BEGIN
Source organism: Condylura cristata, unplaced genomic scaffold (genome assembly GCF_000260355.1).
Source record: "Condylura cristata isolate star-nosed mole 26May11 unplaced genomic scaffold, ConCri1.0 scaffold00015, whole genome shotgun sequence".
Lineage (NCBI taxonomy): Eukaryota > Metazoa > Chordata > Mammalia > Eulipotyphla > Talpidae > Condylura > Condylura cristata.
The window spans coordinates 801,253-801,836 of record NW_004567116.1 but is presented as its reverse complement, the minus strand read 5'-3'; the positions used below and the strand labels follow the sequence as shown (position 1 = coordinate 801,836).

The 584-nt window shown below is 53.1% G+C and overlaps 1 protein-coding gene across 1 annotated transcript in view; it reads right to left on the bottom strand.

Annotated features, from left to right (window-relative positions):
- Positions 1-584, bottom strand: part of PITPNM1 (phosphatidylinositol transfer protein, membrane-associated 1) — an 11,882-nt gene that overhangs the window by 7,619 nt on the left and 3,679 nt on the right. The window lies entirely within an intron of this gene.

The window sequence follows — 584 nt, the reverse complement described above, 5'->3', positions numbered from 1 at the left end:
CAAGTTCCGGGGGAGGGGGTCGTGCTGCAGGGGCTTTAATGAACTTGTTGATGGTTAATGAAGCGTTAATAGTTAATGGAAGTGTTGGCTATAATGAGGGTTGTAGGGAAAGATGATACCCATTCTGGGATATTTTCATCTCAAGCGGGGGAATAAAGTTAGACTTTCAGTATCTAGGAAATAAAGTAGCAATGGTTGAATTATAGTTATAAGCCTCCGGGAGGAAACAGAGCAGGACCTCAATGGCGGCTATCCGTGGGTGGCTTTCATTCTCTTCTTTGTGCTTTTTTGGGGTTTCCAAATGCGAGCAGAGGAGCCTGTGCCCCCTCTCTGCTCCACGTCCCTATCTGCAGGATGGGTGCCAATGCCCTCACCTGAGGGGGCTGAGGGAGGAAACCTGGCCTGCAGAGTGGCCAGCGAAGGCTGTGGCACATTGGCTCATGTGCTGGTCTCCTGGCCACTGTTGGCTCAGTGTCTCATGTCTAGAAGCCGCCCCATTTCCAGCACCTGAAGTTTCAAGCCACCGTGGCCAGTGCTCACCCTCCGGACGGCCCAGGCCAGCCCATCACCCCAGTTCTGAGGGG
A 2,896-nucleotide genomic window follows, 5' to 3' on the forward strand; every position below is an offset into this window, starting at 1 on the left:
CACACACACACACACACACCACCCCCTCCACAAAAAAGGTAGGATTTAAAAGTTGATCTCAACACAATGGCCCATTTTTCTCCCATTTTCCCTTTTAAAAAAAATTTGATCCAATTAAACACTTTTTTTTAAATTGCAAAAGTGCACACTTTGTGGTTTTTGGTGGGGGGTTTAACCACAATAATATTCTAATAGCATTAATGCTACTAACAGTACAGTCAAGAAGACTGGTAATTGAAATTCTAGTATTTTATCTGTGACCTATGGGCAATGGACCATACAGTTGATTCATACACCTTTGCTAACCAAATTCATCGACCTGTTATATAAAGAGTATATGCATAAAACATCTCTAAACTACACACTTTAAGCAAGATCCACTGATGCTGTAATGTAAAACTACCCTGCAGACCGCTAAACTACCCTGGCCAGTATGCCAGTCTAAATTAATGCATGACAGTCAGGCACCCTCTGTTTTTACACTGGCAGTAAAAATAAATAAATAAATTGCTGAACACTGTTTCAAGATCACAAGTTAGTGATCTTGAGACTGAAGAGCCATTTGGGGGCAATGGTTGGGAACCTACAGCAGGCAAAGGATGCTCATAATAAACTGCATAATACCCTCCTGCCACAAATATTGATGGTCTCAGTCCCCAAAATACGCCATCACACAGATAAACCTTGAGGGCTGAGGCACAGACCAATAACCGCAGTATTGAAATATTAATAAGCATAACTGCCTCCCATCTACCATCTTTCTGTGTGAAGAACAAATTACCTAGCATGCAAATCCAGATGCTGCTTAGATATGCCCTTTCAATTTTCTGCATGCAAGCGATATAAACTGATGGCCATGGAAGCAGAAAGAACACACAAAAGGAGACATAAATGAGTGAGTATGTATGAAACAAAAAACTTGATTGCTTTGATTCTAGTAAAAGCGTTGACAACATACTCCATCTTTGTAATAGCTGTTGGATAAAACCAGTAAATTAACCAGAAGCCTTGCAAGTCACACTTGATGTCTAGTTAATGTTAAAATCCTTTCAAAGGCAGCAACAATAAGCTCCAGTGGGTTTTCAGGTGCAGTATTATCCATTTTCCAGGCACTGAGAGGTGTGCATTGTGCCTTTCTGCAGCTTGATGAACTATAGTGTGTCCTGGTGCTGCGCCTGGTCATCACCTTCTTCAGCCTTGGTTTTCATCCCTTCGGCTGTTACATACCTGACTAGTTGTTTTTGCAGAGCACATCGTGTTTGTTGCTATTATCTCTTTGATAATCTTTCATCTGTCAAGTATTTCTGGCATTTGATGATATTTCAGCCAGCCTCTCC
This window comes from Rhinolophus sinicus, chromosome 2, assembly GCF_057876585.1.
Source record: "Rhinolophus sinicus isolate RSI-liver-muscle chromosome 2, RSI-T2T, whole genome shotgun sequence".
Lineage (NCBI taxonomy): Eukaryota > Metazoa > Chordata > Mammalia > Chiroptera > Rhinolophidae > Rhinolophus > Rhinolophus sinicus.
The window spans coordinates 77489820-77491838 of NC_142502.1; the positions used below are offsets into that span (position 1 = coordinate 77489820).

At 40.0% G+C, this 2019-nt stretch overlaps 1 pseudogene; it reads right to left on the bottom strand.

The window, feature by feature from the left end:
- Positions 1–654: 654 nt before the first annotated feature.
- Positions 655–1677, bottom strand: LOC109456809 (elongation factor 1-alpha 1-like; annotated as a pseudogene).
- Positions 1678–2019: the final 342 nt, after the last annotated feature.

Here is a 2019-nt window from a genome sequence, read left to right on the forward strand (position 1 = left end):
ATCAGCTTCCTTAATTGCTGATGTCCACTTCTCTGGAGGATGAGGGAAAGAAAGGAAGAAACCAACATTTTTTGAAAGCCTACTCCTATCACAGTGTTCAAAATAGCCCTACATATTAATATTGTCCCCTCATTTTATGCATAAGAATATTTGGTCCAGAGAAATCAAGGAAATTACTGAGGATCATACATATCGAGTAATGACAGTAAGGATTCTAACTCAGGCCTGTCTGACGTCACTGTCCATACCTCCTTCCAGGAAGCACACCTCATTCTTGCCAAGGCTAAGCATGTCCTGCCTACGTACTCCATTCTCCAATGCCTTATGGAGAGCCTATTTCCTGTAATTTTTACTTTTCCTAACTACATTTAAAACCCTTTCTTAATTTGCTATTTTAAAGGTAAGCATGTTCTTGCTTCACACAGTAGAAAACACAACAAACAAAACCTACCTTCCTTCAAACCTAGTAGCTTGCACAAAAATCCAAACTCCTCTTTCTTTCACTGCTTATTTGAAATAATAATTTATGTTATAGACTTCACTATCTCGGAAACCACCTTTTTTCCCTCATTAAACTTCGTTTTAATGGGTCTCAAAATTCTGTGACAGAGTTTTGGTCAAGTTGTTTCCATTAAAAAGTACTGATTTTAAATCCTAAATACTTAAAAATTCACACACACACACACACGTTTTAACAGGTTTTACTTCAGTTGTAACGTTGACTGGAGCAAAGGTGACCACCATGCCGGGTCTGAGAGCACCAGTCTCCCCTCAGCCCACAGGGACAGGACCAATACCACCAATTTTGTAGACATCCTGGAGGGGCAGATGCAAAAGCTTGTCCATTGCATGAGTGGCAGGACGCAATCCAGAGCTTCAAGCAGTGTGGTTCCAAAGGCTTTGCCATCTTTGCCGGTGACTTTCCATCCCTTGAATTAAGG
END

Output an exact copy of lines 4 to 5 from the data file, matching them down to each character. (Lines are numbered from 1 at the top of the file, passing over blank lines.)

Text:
The window spans coordinates 801,253-801,836 of record NW_004567116.1 but is presented as its reverse complement, the minus strand read 5'-3'; the positions used below and the strand labels follow the sequence as shown (position 1 = coordinate 801,836).

The 584-nt window shown below is 53.1% G+C and overlaps 1 protein-coding gene across 1 annotated transcript in view; it reads right to left on the bottom strand.